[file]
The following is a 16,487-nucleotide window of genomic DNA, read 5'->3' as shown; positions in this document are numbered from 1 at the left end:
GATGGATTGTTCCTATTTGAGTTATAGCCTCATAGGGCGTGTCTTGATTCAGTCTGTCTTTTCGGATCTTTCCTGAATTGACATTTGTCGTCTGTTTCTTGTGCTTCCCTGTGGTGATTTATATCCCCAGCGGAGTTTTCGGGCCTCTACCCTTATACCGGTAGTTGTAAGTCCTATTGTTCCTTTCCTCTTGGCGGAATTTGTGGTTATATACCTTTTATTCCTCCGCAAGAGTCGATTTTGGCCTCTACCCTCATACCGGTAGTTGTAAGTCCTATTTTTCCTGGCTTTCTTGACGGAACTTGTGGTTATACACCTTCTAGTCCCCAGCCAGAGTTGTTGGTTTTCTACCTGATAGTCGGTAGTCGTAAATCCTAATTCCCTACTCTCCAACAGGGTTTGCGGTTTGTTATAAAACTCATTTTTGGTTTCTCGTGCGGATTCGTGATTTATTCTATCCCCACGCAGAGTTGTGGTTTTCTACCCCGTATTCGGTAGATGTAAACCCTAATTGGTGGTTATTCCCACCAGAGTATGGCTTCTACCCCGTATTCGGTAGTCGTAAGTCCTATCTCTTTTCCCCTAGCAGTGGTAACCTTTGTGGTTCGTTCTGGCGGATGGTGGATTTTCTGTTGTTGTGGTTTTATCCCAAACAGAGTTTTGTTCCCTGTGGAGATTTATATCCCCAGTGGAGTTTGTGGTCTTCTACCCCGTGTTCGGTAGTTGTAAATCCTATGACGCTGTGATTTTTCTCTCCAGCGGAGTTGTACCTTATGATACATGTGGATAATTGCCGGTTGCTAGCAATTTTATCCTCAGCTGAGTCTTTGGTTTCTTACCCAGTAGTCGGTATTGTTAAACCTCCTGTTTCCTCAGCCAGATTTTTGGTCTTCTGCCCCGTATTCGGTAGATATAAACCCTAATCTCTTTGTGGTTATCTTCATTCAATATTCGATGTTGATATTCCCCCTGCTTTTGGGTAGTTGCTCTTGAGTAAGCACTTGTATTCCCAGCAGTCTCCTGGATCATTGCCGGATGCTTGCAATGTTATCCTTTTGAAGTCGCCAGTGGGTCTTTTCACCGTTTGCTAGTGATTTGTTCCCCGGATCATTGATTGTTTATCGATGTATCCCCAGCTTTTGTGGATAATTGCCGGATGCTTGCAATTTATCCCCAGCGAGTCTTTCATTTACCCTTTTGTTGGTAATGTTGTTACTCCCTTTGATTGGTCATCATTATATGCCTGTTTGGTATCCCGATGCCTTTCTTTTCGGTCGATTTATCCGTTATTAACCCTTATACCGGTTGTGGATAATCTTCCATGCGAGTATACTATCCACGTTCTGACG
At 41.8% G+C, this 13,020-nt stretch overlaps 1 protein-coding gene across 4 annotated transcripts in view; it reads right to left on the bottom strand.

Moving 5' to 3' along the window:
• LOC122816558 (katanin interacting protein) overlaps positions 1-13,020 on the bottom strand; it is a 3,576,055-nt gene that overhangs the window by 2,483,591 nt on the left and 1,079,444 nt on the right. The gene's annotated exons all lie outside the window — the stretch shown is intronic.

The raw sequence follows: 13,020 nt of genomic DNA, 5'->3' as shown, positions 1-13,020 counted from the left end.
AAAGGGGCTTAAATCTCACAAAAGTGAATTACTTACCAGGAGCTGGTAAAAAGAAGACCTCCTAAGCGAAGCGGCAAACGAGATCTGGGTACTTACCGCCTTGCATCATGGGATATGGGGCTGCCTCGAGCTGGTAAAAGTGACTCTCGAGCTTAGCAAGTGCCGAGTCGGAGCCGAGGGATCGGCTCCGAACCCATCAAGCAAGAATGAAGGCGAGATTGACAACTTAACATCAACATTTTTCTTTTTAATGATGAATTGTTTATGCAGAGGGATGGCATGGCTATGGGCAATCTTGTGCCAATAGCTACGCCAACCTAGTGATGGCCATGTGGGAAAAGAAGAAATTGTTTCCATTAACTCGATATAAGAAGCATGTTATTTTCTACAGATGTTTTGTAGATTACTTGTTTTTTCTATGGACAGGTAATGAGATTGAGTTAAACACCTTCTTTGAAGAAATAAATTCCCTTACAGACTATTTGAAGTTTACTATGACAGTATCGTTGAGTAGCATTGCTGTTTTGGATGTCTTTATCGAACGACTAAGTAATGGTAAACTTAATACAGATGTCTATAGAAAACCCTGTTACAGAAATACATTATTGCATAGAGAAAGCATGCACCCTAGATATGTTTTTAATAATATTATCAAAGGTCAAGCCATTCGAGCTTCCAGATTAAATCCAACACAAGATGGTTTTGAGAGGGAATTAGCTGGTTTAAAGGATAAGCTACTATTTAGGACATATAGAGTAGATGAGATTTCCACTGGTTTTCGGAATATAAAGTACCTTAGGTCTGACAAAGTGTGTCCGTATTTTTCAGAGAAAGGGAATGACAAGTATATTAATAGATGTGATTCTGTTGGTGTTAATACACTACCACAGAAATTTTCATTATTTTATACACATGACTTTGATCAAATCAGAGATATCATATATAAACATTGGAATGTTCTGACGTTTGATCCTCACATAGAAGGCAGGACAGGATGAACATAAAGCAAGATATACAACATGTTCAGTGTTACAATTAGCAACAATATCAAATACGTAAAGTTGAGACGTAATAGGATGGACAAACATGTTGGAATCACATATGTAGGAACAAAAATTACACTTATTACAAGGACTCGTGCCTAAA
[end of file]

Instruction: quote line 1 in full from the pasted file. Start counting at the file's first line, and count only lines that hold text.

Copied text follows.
The following is a 16,487-nucleotide window of genomic DNA, read 5'->3' as shown; positions in this document are numbered from 1 at the left end: